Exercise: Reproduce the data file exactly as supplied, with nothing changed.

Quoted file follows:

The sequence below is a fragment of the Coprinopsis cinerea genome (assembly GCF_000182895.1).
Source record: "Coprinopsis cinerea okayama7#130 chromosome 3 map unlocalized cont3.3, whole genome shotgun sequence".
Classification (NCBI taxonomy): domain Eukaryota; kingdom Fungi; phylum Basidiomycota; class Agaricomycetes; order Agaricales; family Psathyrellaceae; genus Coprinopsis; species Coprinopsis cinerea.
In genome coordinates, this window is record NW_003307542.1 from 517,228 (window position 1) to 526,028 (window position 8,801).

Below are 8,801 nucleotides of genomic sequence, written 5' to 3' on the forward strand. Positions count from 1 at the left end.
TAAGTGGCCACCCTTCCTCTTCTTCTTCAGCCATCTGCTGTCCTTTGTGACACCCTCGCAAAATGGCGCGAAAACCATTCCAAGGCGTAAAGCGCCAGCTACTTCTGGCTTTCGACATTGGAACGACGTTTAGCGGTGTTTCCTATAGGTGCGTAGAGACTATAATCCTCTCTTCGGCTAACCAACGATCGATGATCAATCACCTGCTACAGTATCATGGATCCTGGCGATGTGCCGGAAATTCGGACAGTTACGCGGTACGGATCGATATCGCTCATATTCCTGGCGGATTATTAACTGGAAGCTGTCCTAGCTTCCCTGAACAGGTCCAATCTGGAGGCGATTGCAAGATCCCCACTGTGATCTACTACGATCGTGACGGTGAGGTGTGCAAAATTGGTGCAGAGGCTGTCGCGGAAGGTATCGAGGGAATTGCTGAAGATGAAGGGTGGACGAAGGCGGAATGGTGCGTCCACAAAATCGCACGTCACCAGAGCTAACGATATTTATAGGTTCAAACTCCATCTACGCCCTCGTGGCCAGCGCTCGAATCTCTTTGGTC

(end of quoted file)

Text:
The sequence below is a fragment of the Coprinopsis cinerea genome (assembly GCF_000182895.1).
Source record: "Coprinopsis cinerea okayama7#130 chromosome 3 map unlocalized cont3.3, whole genome shotgun sequence".
Classification (NCBI taxonomy): domain Eukaryota; kingdom Fungi; phylum Basidiomycota; class Agaricomycetes; order Agaricales; family Psathyrellaceae; genus Coprinopsis; species Coprinopsis cinerea.
In genome coordinates, this window is record NW_003307542.1 from 517,228 (window position 1) to 526,028 (window position 8,801).

Below are 8,801 nucleotides of genomic sequence, written 5' to 3' on the forward strand. Positions count from 1 at the left end.
TAAGTGGCCACCCTTCCTCTTCTTCTTCAGCCATCTGCTGTCCTTTGTGACACCCTCGCAAAATGGCGCGAAAACCATTCCAAGGCGTAAAGCGCCAGCTACTTCTGGCTTTCGACATTGGAACGACGTTTAGCGGTGTTTCCTATAGGTGCGTAGAGACTATAATCCTCTCTTCGGCTAACCAACGATCGATGATCAATCACCTGCTACAGTATCATGGATCCTGGCGATGTGCCGGAAATTCGGACAGTTACGCGGTACGGATCGATATCGCTCATATTCCTGGCGGATTATTAACTGGAAGCTGTCCTAGCTTCCCTGAACAGGTCCAATCTGGAGGCGATTGCAAGATCCCCACTGTGATCTACTACGATCGTGACGGTGAGGTGTGCAAAATTGGTGCAGAGGCTGTCGCGGAAGGTATCGAGGGAATTGCTGAAGATGAAGGGTGGACGAAGGCGGAATGGTGCGTCCACAAAATCGCACGTCACCAGAGCTAACGATATTTATAGGTTCAAACTCCATCTACGCCCTCGTGGCCAGCGCTCGAATCTCTTTGGTC